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Message on the Observance of Labor Day, 1999

September 03, 1999

Warm greetings to all Americans across our country as we celebrate Labor Day.

For more than a century, we have set aside this day to honor our nation's working men and women whose energy, talent, creativity, and determination have built the foundations of freedom and prosperity that generations of Americans have enjoyed. Through the decades, America's workers have built a strong economy and strived to bring justice and dignity to the workplace.

Today all Americans owe a debt of gratitude to our nation's labor force. Since 1992, we have experienced the longest peacetime economic expansion in American history, with nearly 20 million new jobs, wages rising at twice the rate of inflation, the highest percentage of home ownership, the shortest welfare rolls, and the lowest peacetime unemployment rate since 1957. We have fully restored fiscal soundness to the federal budget, with a budget surplus of at least $99 billion—the largest dollar surplus in American history.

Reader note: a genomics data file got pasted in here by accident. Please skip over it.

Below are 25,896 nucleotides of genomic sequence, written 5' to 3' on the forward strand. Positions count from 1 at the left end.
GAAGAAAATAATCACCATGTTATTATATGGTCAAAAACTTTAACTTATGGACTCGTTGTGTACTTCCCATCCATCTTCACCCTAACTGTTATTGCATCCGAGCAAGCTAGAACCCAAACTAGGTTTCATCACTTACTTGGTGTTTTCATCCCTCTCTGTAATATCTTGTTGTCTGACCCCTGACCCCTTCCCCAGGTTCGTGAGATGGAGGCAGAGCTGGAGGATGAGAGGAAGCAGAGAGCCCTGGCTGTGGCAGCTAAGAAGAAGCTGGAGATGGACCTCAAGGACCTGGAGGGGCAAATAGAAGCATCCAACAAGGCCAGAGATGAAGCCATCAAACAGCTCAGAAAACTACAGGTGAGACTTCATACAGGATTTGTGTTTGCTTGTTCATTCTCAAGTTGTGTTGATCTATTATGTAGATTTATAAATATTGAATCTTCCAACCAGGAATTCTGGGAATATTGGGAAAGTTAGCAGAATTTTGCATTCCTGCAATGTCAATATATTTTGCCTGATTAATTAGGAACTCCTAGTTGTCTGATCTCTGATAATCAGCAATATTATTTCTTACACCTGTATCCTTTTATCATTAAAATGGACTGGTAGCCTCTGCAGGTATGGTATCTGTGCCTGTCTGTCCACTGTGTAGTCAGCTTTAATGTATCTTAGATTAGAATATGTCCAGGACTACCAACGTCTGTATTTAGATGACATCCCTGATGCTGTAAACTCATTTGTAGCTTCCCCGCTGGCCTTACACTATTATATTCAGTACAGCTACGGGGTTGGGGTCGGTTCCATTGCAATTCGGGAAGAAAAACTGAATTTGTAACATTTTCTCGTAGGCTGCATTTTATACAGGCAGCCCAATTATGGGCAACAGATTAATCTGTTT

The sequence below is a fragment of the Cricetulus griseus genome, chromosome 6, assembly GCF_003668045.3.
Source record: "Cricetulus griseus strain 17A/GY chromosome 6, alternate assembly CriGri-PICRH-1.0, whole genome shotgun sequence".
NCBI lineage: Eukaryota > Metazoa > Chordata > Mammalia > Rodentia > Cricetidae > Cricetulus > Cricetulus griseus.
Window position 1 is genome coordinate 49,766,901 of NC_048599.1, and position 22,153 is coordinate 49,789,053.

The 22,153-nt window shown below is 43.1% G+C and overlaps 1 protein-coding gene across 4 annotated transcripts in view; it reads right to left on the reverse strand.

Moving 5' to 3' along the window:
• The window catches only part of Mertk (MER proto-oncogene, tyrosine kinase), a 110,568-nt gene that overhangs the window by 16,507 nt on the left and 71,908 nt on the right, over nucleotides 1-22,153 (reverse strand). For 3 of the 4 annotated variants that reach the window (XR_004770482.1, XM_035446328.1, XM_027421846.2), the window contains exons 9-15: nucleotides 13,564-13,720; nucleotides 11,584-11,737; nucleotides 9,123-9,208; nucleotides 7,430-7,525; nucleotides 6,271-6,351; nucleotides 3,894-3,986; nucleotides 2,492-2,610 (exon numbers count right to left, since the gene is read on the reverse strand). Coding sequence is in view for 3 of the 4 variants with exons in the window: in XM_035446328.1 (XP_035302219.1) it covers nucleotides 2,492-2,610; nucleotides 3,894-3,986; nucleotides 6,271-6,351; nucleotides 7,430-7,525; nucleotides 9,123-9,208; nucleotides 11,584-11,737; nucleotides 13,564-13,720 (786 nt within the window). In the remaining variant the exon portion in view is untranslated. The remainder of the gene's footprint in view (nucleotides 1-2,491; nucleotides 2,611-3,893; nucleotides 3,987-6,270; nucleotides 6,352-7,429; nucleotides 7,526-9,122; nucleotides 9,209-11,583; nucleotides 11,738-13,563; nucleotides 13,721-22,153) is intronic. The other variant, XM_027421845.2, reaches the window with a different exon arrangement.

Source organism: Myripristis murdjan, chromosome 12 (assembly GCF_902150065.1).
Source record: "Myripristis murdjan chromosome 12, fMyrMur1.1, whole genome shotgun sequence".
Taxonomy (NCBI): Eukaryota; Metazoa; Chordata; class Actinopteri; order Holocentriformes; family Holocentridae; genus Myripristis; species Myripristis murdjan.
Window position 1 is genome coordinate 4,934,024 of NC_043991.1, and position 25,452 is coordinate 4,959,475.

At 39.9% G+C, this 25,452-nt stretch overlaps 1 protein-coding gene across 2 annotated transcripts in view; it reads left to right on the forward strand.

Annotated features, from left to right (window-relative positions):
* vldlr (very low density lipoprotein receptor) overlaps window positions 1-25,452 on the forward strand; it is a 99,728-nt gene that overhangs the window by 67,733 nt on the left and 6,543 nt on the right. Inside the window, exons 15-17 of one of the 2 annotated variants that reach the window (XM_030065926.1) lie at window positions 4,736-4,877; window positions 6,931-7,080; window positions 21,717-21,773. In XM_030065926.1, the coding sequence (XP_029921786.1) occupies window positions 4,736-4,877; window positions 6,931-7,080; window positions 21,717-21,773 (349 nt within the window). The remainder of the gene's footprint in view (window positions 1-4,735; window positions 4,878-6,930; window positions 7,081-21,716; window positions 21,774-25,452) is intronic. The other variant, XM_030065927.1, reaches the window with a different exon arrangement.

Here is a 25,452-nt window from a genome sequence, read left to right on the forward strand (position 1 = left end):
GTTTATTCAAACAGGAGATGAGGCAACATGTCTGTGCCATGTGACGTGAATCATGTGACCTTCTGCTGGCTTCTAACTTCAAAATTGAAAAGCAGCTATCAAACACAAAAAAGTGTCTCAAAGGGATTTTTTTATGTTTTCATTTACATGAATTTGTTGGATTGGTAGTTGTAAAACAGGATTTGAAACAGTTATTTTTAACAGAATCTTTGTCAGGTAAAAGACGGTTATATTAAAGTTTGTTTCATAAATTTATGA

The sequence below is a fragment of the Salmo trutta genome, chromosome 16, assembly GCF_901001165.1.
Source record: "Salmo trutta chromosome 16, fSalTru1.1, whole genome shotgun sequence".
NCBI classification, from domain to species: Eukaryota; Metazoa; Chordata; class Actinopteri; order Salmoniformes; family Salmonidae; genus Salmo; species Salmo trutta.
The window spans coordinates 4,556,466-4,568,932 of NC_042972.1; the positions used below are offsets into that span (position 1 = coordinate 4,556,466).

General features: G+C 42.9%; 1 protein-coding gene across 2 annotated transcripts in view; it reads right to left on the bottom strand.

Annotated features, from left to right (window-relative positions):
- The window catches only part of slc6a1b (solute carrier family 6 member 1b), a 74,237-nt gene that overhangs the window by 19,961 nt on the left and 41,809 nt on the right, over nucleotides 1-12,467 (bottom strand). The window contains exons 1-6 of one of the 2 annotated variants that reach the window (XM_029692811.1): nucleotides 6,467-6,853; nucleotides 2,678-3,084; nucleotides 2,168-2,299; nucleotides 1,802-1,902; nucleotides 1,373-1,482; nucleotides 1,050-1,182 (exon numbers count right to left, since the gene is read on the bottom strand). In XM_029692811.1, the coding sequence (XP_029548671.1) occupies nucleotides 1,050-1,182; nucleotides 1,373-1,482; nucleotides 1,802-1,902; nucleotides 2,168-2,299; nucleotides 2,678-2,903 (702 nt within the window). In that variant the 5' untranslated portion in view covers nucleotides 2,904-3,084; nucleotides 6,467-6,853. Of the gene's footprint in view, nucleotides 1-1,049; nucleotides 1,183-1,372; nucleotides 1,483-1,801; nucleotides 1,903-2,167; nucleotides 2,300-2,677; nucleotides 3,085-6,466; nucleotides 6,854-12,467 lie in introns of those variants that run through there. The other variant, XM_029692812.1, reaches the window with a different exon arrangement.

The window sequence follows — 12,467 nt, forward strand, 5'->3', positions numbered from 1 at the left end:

With America's robust economy, we have the opportunity—and the responsibility—to address the needs of our nation's working families. We must take advantage of this unique moment in time to reform Social Security and Medicare to preserve them for our children. We must ensure that these programs are there for our children in the 21st century just as they were there for our parents and grandparents in the 20th century. And we must raise the minimum wage to make certain that our workers are able to earn a decent income.

As we observe this last Labor Day of the 20th century, let us rededicate ourselves to this important effort. On behalf of a grateful nation, I salute America's working men and women and send best wishes for a wonderful holiday.


William J. Clinton, Message on the Observance of Labor Day, 1999 Online by Gerhard Peters and John T. Woolley, The American Presidency Project

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